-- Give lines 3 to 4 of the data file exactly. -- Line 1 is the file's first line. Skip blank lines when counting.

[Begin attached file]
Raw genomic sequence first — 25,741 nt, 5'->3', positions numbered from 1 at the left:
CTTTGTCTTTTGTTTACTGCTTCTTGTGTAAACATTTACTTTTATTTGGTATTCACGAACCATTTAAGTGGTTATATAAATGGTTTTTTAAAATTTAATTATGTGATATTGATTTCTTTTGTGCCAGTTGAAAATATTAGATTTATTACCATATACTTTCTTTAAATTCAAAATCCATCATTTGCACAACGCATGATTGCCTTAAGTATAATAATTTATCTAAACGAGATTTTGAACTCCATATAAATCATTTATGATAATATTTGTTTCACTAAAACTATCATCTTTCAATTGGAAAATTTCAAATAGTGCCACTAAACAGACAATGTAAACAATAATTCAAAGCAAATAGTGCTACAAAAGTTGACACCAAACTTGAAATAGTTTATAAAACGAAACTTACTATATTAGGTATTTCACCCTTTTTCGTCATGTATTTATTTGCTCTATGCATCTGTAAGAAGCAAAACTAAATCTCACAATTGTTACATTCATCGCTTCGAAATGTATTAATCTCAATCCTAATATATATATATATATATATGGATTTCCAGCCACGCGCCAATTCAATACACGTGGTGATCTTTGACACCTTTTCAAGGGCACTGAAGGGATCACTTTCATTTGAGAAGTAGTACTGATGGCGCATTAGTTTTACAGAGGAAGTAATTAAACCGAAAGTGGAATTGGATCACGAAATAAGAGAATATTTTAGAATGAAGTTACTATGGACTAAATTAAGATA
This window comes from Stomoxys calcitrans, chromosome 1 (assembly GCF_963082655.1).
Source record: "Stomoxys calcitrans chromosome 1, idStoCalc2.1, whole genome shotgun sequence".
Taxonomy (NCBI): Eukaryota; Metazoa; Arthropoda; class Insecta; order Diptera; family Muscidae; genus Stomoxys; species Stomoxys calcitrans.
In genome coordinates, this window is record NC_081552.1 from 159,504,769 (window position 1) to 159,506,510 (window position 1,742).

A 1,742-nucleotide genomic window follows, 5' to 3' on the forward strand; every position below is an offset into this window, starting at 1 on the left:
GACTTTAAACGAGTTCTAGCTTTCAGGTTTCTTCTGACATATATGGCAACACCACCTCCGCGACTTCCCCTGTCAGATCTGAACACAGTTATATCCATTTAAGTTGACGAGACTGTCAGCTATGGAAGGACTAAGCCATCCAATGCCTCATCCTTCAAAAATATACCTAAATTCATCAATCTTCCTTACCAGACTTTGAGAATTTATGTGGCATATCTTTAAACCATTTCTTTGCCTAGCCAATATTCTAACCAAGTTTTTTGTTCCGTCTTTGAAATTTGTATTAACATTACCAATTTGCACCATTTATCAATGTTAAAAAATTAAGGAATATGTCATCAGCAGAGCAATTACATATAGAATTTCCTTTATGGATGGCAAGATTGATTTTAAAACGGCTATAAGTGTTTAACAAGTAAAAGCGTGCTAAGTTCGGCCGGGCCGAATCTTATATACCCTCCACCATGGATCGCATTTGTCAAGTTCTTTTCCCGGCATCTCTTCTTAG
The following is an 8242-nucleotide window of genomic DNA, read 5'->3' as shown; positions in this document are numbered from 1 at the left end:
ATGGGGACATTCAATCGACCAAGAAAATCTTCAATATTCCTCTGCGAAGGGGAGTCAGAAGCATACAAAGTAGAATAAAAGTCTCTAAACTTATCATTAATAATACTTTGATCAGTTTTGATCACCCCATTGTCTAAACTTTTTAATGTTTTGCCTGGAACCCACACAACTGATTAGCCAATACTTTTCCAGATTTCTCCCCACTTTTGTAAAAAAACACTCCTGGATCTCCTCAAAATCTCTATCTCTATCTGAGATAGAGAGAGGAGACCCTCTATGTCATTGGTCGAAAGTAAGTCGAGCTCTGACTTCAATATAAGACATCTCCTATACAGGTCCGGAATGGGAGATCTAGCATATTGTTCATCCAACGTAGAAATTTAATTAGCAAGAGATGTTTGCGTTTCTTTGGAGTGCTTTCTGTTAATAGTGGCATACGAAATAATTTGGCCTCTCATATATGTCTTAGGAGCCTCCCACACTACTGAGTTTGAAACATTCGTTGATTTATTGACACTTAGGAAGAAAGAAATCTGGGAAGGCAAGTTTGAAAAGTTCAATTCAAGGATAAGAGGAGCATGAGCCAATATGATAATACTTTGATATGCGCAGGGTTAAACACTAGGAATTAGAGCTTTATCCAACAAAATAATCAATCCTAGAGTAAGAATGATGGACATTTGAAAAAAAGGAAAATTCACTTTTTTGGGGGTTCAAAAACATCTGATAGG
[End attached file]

This window comes from Stomoxys calcitrans, chromosome 1 (assembly GCF_963082655.1).
Source record: "Stomoxys calcitrans chromosome 1, idStoCalc2.1, whole genome shotgun sequence".